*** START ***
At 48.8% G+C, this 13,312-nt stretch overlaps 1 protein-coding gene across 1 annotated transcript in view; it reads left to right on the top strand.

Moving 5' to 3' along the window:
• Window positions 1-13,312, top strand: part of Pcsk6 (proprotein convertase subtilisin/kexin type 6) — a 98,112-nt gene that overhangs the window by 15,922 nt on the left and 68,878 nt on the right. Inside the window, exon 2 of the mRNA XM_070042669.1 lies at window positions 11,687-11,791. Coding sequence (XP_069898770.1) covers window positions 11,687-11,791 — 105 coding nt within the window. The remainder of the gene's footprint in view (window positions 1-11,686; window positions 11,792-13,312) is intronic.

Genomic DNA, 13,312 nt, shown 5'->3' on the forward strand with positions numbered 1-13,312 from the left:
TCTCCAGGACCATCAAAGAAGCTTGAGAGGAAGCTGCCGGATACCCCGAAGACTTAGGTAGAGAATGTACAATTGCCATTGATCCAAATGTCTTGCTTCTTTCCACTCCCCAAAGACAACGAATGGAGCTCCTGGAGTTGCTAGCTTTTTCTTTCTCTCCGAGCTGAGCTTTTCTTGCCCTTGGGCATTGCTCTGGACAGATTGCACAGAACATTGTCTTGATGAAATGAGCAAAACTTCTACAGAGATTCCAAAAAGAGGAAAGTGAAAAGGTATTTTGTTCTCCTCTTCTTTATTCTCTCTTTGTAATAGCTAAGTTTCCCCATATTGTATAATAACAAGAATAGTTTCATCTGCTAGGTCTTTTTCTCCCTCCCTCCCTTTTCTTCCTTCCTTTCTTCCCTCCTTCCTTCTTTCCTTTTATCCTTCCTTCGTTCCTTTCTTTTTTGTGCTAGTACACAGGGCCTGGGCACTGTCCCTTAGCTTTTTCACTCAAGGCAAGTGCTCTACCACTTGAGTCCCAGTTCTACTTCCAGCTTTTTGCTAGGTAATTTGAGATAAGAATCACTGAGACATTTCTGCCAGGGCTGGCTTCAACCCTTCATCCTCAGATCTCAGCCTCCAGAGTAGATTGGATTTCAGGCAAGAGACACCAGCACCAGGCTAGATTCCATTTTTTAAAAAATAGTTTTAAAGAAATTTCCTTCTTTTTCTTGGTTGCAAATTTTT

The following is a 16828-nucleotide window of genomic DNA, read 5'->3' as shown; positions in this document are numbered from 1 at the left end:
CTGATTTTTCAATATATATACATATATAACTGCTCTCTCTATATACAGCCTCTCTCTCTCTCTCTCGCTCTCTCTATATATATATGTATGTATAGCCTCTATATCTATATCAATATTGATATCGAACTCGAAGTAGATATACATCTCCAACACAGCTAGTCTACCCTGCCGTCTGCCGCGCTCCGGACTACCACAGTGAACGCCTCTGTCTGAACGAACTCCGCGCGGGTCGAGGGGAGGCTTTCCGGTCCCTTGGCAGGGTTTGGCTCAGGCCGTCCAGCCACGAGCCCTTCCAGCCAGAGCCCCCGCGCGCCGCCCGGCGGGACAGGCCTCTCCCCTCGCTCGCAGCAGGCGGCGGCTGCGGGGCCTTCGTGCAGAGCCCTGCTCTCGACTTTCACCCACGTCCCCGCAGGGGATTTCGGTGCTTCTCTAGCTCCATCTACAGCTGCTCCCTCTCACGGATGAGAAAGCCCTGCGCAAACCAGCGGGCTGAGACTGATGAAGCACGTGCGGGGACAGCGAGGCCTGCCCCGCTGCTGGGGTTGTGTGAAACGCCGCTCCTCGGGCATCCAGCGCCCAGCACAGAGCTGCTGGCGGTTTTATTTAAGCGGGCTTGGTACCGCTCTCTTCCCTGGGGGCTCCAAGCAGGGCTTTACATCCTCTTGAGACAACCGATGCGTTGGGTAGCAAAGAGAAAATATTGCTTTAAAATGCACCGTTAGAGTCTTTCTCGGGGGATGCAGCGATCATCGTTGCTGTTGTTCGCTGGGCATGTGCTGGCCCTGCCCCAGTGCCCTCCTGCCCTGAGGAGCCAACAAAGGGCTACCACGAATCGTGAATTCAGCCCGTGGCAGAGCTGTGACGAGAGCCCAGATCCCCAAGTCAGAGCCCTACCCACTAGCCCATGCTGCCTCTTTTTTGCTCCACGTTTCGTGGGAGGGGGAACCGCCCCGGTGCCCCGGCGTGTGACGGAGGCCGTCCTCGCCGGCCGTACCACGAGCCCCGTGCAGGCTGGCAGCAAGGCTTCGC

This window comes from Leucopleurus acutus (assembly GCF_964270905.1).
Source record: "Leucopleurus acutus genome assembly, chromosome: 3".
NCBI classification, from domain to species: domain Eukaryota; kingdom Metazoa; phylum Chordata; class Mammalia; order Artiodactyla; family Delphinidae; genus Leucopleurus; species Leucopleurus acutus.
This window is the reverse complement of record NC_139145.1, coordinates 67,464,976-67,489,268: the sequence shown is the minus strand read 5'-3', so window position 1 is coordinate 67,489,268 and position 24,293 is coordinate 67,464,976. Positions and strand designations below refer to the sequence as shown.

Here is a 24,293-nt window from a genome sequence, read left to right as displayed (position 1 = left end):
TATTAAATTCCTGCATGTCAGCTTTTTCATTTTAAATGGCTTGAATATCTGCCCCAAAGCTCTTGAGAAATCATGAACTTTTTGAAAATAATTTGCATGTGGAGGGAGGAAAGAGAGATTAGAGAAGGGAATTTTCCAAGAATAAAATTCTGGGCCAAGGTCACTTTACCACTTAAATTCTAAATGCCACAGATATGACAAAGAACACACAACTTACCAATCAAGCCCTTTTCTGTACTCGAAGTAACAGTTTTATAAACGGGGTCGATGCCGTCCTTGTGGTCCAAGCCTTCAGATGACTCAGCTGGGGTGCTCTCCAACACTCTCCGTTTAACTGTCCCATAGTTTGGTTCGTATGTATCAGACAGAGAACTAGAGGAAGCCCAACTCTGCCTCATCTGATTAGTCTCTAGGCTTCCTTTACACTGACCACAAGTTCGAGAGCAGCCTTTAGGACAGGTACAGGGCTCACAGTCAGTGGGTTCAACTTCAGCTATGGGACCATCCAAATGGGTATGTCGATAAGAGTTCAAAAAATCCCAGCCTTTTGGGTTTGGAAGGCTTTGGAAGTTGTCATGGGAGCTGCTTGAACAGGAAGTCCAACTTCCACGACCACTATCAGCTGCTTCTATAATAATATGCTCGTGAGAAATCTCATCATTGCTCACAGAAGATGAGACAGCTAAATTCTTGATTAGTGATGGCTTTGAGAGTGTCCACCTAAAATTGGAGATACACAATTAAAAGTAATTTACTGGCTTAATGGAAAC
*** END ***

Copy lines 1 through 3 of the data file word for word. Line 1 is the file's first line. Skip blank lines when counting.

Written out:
At 48.8% G+C, this 13,312-nt stretch overlaps 1 protein-coding gene across 1 annotated transcript in view; it reads left to right on the top strand.

Moving 5' to 3' along the window:
• Window positions 1-13,312, top strand: part of Pcsk6 (proprotein convertase subtilisin/kexin type 6) — a 98,112-nt gene that overhangs the window by 15,922 nt on the left and 68,878 nt on the right. Inside the window, exon 2 of the mRNA XM_070042669.1 lies at window positions 11,687-11,791. Coding sequence (XP_069898770.1) covers window positions 11,687-11,791 — 105 coding nt within the window. The remainder of the gene's footprint in view (window positions 1-11,686; window positions 11,792-13,312) is intronic.